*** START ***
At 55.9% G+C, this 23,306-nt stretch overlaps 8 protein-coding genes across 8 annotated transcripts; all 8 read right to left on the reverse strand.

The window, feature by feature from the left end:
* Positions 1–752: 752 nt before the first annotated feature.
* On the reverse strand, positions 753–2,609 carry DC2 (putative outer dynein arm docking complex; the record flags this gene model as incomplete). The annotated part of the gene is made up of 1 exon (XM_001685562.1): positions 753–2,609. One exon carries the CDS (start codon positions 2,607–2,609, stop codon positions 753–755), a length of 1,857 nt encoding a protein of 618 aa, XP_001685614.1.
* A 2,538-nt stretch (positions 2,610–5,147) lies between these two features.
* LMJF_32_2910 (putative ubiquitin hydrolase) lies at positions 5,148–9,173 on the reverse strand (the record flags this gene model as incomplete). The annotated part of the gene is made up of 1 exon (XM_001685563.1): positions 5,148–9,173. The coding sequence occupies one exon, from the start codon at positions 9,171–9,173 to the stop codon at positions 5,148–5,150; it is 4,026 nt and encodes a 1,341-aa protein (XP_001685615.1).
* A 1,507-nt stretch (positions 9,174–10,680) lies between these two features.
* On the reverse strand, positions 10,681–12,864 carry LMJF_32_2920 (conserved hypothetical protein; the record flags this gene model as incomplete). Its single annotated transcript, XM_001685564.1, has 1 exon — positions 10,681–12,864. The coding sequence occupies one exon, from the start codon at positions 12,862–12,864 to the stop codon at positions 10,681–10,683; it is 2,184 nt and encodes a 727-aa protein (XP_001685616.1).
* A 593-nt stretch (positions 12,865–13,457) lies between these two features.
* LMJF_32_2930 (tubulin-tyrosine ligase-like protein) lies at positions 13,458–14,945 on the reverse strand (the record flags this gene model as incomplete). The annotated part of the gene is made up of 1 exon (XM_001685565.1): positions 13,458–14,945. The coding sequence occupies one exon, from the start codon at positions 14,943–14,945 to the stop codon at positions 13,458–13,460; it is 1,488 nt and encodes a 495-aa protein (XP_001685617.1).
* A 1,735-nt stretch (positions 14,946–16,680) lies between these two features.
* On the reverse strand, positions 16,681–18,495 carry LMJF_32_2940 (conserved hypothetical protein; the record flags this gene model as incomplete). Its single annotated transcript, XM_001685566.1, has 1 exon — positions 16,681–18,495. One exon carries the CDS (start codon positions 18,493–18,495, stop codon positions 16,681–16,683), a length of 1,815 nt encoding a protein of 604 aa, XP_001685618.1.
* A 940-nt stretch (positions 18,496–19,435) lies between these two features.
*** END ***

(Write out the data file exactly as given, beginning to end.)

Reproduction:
At 55.9% G+C, this 23,306-nt stretch overlaps 8 protein-coding genes across 8 annotated transcripts; all 8 read right to left on the reverse strand.

The window, feature by feature from the left end:
* Positions 1–752: 752 nt before the first annotated feature.
* On the reverse strand, positions 753–2,609 carry DC2 (putative outer dynein arm docking complex; the record flags this gene model as incomplete). The annotated part of the gene is made up of 1 exon (XM_001685562.1): positions 753–2,609. One exon carries the CDS (start codon positions 2,607–2,609, stop codon positions 753–755), a length of 1,857 nt encoding a protein of 618 aa, XP_001685614.1.
* A 2,538-nt stretch (positions 2,610–5,147) lies between these two features.
* LMJF_32_2910 (putative ubiquitin hydrolase) lies at positions 5,148–9,173 on the reverse strand (the record flags this gene model as incomplete). The annotated part of the gene is made up of 1 exon (XM_001685563.1): positions 5,148–9,173. The coding sequence occupies one exon, from the start codon at positions 9,171–9,173 to the stop codon at positions 5,148–5,150; it is 4,026 nt and encodes a 1,341-aa protein (XP_001685615.1).
* A 1,507-nt stretch (positions 9,174–10,680) lies between these two features.
* On the reverse strand, positions 10,681–12,864 carry LMJF_32_2920 (conserved hypothetical protein; the record flags this gene model as incomplete). Its single annotated transcript, XM_001685564.1, has 1 exon — positions 10,681–12,864. The coding sequence occupies one exon, from the start codon at positions 12,862–12,864 to the stop codon at positions 10,681–10,683; it is 2,184 nt and encodes a 727-aa protein (XP_001685616.1).
* A 593-nt stretch (positions 12,865–13,457) lies between these two features.
* LMJF_32_2930 (tubulin-tyrosine ligase-like protein) lies at positions 13,458–14,945 on the reverse strand (the record flags this gene model as incomplete). The annotated part of the gene is made up of 1 exon (XM_001685565.1): positions 13,458–14,945. The coding sequence occupies one exon, from the start codon at positions 14,943–14,945 to the stop codon at positions 13,458–13,460; it is 1,488 nt and encodes a 495-aa protein (XP_001685617.1).
* A 1,735-nt stretch (positions 14,946–16,680) lies between these two features.
* On the reverse strand, positions 16,681–18,495 carry LMJF_32_2940 (conserved hypothetical protein; the record flags this gene model as incomplete). Its single annotated transcript, XM_001685566.1, has 1 exon — positions 16,681–18,495. One exon carries the CDS (start codon positions 18,493–18,495, stop codon positions 16,681–16,683), a length of 1,815 nt encoding a protein of 604 aa, XP_001685618.1.
* A 940-nt stretch (positions 18,496–19,435) lies between these two features.